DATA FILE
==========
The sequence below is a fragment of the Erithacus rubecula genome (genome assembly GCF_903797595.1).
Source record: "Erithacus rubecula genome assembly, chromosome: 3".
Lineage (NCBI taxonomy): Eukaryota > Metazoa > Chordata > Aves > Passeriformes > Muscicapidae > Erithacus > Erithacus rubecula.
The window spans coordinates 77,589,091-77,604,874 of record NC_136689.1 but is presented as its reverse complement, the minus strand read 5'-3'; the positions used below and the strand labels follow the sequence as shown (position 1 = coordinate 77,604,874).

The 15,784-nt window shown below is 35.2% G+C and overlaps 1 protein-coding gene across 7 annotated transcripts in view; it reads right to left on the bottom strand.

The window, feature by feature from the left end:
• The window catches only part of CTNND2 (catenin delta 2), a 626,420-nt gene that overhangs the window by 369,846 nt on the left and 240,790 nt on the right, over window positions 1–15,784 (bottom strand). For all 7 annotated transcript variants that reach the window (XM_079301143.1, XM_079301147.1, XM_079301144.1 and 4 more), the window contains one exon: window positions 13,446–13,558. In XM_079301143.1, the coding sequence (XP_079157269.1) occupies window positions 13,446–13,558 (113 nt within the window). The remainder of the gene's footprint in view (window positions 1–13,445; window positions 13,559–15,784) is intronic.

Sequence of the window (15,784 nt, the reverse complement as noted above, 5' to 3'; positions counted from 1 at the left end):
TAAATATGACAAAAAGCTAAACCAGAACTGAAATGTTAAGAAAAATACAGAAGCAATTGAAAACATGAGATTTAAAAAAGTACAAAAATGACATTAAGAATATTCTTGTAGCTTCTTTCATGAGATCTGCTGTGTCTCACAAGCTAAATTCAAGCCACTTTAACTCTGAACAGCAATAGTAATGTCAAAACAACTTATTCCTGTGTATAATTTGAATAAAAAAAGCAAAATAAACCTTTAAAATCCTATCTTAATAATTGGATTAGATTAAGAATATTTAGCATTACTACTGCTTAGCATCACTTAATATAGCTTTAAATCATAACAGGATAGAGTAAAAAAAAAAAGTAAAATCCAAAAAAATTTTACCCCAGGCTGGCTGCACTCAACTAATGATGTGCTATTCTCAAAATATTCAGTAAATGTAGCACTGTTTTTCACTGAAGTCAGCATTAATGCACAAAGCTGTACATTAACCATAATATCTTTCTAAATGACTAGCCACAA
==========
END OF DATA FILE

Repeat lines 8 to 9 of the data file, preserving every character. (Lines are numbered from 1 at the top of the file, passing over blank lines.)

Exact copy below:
Sequence of the window (15,784 nt, the reverse complement as noted above, 5' to 3'; positions counted from 1 at the left end):
TAAATATGACAAAAAGCTAAACCAGAACTGAAATGTTAAGAAAAATACAGAAGCAATTGAAAACATGAGATTTAAAAAAGTACAAAAATGACATTAAGAATATTCTTGTAGCTTCTTTCATGAGATCTGCTGTGTCTCACAAGCTAAATTCAAGCCACTTTAACTCTGAACAGCAATAGTAATGTCAAAACAACTTATTCCTGTGTATAATTTGAATAAAAAAAGCAAAATAAACCTTTAAAATCCTATCTTAATAATTGGATTAGATTAAGAATATTTAGCATTACTACTGCTTAGCATCACTTAATATAGCTTTAAATCATAACAGGATAGAGTAAAAAAAAAAAGTAAAATCCAAAAAAATTTTACCCCAGGCTGGCTGCACTCAACTAATGATGTGCTATTCTCAAAATATTCAGTAAATGTAGCACTGTTTTTCACTGAAGTCAGCATTAATGCACAAAGCTGTACATTAACCATAATATCTTTCTAAATGACTAGCCACAA